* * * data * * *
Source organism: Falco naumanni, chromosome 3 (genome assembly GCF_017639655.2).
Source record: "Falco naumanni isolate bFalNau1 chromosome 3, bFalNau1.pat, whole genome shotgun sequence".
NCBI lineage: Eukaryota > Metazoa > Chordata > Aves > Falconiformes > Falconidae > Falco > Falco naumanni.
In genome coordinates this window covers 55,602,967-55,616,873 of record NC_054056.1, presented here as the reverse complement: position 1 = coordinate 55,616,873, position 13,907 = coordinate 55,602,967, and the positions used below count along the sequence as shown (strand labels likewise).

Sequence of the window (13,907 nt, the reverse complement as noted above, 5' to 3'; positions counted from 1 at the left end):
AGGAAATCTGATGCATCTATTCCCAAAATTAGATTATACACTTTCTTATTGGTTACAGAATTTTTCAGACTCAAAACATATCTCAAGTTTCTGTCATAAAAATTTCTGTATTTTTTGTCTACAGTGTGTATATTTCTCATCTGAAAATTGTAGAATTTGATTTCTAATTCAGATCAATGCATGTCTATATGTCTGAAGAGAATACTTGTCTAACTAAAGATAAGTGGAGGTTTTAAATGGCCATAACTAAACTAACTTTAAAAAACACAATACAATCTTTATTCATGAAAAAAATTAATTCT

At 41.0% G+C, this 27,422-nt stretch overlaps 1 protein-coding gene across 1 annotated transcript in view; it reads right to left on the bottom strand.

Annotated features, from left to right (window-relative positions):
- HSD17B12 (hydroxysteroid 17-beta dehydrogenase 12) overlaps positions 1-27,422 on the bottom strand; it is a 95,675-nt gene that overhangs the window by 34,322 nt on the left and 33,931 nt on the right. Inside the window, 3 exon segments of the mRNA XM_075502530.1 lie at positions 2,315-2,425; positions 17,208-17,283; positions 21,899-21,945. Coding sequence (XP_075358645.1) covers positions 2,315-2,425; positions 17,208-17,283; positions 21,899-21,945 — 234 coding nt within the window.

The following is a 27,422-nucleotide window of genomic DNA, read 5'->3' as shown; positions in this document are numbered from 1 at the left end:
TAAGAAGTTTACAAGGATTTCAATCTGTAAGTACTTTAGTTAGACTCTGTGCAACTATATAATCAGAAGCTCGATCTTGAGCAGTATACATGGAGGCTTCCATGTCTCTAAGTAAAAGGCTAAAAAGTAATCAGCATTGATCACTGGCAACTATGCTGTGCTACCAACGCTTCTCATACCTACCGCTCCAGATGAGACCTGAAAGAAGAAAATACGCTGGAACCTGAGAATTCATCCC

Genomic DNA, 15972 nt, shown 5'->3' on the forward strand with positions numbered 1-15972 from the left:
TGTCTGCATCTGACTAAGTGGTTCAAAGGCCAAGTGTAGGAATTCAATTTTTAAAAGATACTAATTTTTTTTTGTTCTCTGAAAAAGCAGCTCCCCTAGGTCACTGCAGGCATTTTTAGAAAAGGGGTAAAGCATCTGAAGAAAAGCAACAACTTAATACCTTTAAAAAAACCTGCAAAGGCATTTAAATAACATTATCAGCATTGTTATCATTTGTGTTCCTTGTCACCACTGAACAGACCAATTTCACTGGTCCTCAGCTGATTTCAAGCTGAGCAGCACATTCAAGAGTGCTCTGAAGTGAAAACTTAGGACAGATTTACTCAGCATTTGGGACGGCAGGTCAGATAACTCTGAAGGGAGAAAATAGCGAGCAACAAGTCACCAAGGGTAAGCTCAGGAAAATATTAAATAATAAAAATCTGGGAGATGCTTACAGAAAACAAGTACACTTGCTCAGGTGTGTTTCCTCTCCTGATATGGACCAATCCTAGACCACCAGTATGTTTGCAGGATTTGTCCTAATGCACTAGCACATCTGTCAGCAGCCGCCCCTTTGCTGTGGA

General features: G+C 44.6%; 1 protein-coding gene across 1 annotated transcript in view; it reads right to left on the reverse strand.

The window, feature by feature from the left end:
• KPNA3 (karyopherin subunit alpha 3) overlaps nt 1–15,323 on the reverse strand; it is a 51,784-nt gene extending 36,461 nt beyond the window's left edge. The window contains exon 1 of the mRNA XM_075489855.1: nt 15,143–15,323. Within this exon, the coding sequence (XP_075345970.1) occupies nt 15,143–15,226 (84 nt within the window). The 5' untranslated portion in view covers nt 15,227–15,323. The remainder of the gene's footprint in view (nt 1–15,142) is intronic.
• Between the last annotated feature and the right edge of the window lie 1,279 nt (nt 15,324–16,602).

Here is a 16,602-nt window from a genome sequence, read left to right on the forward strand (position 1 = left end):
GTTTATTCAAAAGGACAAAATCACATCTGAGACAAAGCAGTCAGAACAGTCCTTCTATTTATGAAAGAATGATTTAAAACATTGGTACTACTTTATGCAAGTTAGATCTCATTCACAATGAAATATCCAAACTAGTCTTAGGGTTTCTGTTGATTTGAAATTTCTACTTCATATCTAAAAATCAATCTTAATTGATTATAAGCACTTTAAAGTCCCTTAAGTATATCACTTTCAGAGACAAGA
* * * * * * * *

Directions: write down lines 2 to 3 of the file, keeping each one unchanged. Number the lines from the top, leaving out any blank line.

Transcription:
Source record: "Falco naumanni isolate bFalNau1 chromosome 3, bFalNau1.pat, whole genome shotgun sequence".
NCBI lineage: Eukaryota > Metazoa > Chordata > Aves > Falconiformes > Falconidae > Falco > Falco naumanni.